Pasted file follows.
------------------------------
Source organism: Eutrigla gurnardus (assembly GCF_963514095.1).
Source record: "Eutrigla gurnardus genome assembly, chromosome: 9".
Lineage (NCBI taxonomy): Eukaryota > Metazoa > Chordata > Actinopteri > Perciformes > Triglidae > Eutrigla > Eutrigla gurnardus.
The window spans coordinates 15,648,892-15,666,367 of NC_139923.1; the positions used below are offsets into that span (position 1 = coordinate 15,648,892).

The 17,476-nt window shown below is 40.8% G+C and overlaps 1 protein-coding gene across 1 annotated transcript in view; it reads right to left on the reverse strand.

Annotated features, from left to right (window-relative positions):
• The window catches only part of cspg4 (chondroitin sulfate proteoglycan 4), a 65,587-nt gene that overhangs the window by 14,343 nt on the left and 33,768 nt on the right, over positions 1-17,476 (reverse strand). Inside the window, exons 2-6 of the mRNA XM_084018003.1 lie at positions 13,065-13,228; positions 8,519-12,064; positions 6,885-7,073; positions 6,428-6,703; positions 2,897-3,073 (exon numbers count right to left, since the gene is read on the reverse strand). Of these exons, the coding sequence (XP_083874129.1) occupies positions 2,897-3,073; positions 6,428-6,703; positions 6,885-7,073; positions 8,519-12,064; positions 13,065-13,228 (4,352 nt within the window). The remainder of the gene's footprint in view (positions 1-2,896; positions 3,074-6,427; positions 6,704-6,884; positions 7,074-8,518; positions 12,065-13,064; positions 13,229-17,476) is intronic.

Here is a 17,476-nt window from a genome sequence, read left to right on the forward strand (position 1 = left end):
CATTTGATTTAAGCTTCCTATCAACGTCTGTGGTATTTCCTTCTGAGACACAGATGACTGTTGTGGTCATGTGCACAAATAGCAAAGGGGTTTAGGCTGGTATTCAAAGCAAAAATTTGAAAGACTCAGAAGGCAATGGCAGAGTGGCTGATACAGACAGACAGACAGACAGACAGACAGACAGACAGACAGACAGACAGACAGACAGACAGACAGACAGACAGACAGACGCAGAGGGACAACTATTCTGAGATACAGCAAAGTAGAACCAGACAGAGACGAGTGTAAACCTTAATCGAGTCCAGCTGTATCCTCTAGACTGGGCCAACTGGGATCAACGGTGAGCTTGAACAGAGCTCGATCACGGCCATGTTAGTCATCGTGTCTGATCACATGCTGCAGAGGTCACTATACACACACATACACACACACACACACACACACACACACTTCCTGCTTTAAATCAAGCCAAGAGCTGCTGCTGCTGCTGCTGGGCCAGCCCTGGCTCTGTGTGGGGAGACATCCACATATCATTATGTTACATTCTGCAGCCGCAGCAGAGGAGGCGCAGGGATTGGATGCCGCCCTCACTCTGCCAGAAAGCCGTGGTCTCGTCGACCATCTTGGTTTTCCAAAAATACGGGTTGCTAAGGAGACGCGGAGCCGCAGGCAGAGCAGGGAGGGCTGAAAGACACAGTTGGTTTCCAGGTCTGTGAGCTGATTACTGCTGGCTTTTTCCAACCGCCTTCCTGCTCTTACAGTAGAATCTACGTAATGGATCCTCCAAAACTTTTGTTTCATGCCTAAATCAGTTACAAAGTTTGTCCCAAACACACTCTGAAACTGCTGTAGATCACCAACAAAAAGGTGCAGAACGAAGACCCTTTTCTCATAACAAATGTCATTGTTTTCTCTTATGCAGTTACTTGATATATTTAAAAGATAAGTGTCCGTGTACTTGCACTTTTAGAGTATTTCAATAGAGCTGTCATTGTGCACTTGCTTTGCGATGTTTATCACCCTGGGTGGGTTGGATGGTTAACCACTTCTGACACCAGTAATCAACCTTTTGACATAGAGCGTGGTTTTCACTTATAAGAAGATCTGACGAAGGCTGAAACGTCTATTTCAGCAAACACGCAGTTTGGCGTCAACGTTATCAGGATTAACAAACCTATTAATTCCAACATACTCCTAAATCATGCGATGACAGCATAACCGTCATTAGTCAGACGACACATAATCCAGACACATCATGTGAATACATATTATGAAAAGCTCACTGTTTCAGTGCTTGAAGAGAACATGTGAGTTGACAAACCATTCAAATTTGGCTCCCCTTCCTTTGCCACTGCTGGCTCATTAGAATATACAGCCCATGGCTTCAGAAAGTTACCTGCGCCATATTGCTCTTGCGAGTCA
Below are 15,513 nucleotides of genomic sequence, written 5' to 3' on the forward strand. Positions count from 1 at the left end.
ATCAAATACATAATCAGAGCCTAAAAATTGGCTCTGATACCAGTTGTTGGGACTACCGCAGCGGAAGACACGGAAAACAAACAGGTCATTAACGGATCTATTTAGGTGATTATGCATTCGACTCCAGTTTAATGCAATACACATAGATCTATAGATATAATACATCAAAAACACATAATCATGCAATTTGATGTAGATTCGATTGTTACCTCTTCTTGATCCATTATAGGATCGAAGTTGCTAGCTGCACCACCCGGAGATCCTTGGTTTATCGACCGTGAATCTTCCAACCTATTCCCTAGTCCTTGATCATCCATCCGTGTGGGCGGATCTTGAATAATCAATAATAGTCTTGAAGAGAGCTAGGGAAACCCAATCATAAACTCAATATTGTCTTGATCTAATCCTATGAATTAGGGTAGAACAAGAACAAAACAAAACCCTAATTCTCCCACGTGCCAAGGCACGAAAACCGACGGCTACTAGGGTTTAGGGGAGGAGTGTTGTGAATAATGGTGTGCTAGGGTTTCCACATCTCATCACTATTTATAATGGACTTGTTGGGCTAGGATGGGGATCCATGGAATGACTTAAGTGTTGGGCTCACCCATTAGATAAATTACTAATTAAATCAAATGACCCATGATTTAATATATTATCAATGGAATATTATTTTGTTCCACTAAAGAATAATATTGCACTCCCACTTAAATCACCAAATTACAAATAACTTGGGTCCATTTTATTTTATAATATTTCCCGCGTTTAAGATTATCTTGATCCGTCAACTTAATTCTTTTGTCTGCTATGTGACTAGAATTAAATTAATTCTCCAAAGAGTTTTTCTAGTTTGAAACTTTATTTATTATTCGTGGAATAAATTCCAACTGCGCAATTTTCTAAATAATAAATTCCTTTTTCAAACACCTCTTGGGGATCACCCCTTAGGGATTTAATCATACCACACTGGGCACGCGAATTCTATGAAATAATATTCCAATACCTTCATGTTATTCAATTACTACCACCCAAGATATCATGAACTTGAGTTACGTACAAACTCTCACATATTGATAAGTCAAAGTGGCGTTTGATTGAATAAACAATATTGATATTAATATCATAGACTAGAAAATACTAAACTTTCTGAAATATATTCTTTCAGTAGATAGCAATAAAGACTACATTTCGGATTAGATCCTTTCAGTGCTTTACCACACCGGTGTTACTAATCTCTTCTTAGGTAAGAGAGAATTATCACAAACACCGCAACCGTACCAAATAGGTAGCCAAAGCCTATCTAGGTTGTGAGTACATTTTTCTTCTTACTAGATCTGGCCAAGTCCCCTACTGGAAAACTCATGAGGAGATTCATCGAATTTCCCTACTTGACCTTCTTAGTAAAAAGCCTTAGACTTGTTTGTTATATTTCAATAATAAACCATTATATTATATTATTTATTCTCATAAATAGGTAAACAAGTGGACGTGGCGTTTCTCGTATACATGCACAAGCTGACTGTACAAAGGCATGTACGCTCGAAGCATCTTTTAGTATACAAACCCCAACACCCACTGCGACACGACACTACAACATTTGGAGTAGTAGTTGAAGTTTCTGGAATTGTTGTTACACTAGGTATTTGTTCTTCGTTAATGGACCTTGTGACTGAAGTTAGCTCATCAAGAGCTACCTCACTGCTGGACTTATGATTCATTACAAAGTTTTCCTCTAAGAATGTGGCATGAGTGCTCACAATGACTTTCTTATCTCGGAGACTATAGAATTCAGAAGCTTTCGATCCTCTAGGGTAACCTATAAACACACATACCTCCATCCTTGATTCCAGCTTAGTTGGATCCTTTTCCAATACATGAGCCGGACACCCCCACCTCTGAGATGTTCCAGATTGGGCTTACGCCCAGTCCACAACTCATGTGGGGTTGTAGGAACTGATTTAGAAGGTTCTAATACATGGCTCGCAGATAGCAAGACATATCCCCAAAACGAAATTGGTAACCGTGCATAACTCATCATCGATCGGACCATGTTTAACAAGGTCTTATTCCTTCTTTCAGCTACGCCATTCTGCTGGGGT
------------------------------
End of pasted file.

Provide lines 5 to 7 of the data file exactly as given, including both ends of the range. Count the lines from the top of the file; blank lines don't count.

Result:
The 17,476-nt window shown below is 40.8% G+C and overlaps 1 protein-coding gene across 1 annotated transcript in view; it reads right to left on the reverse strand.

Annotated features, from left to right (window-relative positions):
• The window catches only part of cspg4 (chondroitin sulfate proteoglycan 4), a 65,587-nt gene that overhangs the window by 14,343 nt on the left and 33,768 nt on the right, over positions 1-17,476 (reverse strand). Inside the window, exons 2-6 of the mRNA XM_084018003.1 lie at positions 13,065-13,228; positions 8,519-12,064; positions 6,885-7,073; positions 6,428-6,703; positions 2,897-3,073 (exon numbers count right to left, since the gene is read on the reverse strand). Of these exons, the coding sequence (XP_083874129.1) occupies positions 2,897-3,073; positions 6,428-6,703; positions 6,885-7,073; positions 8,519-12,064; positions 13,065-13,228 (4,352 nt within the window). The remainder of the gene's footprint in view (positions 1-2,896; positions 3,074-6,427; positions 6,704-6,884; positions 7,074-8,518; positions 12,065-13,064; positions 13,229-17,476) is intronic.